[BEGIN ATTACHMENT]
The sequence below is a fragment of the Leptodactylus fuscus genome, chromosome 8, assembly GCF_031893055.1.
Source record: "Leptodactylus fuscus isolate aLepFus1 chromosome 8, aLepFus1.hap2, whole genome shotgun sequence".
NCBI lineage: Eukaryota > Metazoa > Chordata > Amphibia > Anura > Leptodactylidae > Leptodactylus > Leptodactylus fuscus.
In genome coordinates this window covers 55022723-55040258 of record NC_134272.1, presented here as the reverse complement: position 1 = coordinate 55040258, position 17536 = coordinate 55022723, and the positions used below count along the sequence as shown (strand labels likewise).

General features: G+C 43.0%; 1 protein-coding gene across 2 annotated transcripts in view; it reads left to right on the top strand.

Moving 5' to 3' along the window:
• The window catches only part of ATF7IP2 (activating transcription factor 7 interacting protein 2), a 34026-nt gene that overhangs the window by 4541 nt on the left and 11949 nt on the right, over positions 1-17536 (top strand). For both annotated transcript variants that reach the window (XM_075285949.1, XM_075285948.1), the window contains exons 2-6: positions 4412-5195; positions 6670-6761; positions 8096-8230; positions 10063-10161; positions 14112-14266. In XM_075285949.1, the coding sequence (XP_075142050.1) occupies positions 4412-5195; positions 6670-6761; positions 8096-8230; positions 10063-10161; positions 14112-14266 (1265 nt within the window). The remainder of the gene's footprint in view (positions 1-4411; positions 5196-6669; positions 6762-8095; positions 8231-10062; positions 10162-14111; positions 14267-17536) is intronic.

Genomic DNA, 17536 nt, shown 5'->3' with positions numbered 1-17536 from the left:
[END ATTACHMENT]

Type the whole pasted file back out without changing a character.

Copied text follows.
The sequence below is a fragment of the Leptodactylus fuscus genome, chromosome 8, assembly GCF_031893055.1.
Source record: "Leptodactylus fuscus isolate aLepFus1 chromosome 8, aLepFus1.hap2, whole genome shotgun sequence".
NCBI lineage: Eukaryota > Metazoa > Chordata > Amphibia > Anura > Leptodactylidae > Leptodactylus > Leptodactylus fuscus.
In genome coordinates this window covers 55022723-55040258 of record NC_134272.1, presented here as the reverse complement: position 1 = coordinate 55040258, position 17536 = coordinate 55022723, and the positions used below count along the sequence as shown (strand labels likewise).

General features: G+C 43.0%; 1 protein-coding gene across 2 annotated transcripts in view; it reads left to right on the top strand.

Moving 5' to 3' along the window:
• The window catches only part of ATF7IP2 (activating transcription factor 7 interacting protein 2), a 34026-nt gene that overhangs the window by 4541 nt on the left and 11949 nt on the right, over positions 1-17536 (top strand). For both annotated transcript variants that reach the window (XM_075285949.1, XM_075285948.1), the window contains exons 2-6: positions 4412-5195; positions 6670-6761; positions 8096-8230; positions 10063-10161; positions 14112-14266. In XM_075285949.1, the coding sequence (XP_075142050.1) occupies positions 4412-5195; positions 6670-6761; positions 8096-8230; positions 10063-10161; positions 14112-14266 (1265 nt within the window). The remainder of the gene's footprint in view (positions 1-4411; positions 5196-6669; positions 6762-8095; positions 8231-10062; positions 10162-14111; positions 14267-17536) is intronic.

Genomic DNA, 17536 nt, shown 5'->3' with positions numbered 1-17536 from the left: